Anyone who has been on Accutane knows its an absolutely brutal drug on the body. The side effects with dryness on the skin, chapped lips and muscle aches are real and painful. But with the end goal of clear skin, I was committed to going through with it all. Accutane worked for me in the beginning. For two years I had no acne and felt completely free in high school. Then, it started to come back. The dermatologist confidently recommended that like my dad, I just needed another dose of it. This time the muscle pain was so bad that I could barely finish the cycle, but once again I thought I was cured!
The Struggles of Adult Acne
I have to think the skin problems I experienced early on in college were a result of a lot of life, environment and consumption changes. My acne came back, but this time in the form of small bumps underneath the surface of my skin. I tried a few different over the counter products and skincare systems, some of which made my skin even more red and irritated. A new dermatologist I saw the summer after my freshman year got me on an antibiotic to calm down the irritation, gave me new cleansers and prescribed birth control. A lot of young women struggle with hormonal acne and birth control works well to help control it. My skin improved a little on this new regimen but it was never cured. I’ll always remember seeing a former suite-mate whom which I shared a bathroom with as a freshman when we returned to school in the fall. She exclaimed, “wow Rachel, your skin is all the same color again!” While perhaps unintentionally hurtful, it stuck with me.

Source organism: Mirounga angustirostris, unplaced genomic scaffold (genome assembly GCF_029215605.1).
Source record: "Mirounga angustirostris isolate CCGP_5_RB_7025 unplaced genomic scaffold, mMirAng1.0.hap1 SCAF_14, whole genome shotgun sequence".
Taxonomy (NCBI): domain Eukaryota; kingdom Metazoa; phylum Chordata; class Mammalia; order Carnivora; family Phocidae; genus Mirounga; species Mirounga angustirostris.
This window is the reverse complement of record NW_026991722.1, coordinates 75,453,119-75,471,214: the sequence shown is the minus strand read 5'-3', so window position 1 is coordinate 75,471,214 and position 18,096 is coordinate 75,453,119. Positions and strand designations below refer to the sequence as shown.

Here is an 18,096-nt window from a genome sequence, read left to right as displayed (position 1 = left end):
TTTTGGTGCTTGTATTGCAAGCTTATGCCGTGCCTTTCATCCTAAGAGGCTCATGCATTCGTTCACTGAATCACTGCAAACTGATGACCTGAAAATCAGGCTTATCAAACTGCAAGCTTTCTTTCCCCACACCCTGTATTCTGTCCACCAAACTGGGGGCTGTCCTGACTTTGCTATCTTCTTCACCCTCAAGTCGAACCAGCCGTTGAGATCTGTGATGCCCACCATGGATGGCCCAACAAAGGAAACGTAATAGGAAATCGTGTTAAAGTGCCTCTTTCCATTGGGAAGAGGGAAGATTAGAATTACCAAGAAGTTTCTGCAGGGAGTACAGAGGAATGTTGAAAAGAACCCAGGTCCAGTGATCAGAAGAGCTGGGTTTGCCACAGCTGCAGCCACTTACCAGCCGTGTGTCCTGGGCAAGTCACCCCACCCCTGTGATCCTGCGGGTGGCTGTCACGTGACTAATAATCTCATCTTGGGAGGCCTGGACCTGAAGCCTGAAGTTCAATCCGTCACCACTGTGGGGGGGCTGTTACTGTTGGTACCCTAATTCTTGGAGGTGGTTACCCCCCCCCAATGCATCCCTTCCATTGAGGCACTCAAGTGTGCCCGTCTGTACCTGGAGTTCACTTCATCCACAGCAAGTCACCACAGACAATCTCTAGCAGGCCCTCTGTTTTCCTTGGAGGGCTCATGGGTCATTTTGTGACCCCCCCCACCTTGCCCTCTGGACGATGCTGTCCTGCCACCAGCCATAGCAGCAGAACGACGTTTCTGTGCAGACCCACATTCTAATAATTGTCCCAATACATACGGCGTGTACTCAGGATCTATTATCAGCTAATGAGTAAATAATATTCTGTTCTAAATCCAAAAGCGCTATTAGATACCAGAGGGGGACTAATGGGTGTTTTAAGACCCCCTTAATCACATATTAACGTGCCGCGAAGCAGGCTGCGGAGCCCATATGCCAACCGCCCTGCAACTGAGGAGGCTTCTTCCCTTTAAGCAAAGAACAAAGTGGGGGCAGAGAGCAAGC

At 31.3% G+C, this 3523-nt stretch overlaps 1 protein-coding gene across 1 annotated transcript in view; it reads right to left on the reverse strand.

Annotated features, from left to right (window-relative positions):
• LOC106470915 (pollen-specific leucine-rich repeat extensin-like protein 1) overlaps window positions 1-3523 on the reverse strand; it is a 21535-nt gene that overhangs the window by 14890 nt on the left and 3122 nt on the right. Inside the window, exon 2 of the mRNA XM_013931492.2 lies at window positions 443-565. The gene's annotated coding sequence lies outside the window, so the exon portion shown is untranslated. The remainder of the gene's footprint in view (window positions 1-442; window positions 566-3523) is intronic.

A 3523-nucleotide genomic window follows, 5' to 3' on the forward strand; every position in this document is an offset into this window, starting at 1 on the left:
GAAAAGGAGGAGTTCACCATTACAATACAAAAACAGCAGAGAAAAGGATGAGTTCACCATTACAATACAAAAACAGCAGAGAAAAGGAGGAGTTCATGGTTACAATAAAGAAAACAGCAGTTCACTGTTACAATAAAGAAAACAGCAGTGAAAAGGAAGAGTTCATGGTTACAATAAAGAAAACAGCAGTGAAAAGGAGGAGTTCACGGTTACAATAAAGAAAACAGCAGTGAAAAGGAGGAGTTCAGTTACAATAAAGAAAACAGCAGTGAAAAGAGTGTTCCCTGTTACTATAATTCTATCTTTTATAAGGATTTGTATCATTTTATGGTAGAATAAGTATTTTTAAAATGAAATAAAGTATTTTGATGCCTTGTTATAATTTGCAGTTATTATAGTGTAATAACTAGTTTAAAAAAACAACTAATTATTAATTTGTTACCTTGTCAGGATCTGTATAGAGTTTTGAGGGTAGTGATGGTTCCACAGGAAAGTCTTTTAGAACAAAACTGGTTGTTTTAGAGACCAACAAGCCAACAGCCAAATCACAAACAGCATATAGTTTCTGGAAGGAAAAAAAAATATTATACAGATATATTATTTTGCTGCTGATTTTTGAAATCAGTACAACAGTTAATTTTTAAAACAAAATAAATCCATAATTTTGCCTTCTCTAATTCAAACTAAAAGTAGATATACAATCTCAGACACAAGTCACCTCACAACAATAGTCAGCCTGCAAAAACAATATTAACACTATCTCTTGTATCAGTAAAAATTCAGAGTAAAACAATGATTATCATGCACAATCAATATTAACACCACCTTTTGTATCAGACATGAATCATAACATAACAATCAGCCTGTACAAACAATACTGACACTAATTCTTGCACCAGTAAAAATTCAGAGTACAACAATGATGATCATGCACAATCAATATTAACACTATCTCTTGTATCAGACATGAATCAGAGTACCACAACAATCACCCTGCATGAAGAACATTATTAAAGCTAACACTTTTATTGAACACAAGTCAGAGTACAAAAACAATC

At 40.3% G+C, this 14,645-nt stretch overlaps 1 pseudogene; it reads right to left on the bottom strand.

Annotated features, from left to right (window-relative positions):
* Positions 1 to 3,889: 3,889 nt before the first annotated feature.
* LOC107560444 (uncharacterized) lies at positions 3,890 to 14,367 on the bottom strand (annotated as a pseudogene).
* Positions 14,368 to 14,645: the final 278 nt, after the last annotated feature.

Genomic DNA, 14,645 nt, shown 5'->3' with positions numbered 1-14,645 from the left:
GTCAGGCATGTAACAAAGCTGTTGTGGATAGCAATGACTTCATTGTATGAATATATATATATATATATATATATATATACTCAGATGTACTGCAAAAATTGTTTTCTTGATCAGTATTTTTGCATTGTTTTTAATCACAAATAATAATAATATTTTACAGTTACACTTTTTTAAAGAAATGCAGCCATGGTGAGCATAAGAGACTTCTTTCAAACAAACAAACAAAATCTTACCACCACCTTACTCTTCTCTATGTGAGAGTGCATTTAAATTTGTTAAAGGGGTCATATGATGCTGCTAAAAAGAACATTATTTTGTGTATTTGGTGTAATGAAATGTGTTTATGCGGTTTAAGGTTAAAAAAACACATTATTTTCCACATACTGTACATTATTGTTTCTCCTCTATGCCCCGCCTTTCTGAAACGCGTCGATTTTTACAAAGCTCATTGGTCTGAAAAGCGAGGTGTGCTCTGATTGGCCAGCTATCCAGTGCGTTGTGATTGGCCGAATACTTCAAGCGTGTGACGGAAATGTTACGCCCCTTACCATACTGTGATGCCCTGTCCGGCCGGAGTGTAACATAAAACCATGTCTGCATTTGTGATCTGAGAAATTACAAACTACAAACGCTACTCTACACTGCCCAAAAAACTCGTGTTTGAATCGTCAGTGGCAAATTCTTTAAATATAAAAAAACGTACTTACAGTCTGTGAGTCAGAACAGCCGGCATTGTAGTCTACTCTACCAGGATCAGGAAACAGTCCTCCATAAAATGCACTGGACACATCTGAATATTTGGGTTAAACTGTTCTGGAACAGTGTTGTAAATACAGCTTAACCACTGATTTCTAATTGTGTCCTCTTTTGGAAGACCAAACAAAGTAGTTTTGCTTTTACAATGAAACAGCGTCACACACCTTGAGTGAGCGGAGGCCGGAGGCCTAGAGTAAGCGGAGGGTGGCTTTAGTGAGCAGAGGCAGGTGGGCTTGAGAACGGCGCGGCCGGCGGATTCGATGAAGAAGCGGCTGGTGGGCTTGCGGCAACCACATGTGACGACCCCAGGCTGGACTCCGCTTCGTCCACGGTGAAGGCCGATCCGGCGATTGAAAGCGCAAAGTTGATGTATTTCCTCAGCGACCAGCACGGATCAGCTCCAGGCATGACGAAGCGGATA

As I progressed into the post-grad world and started my career, the acne was still a pain point. And I’ll be honest, there were many days I wanted to to stay home from work. A bad pimple on my face would hinder my confidence to speak up in a meeting. I’d obsess with blotting the oil on my face (which would build up by 11am) and plotted opportunities to run to the bathroom between calls to touch up a blemish. My dermatologist added Spironolactone to my regimen as many women pair it with birth control to offset hormonal acne. For me, it never made any difference to my skin and beyond that I didn’t like the way my body felt.
My Breaking Point
In 2020, I made the decision to stop taking my birth control pills. A few months later my acne was at its all time worst. No place on my face was considered off limits, but my cheeks were the worst covered with painful deep cysts. Just as one would heal, another one would pop up. It was leaving terrible marks all over my face. I did not know what to do; nothing was helping me and I did not want to go back to the drugs that were no longer agreeing with my body.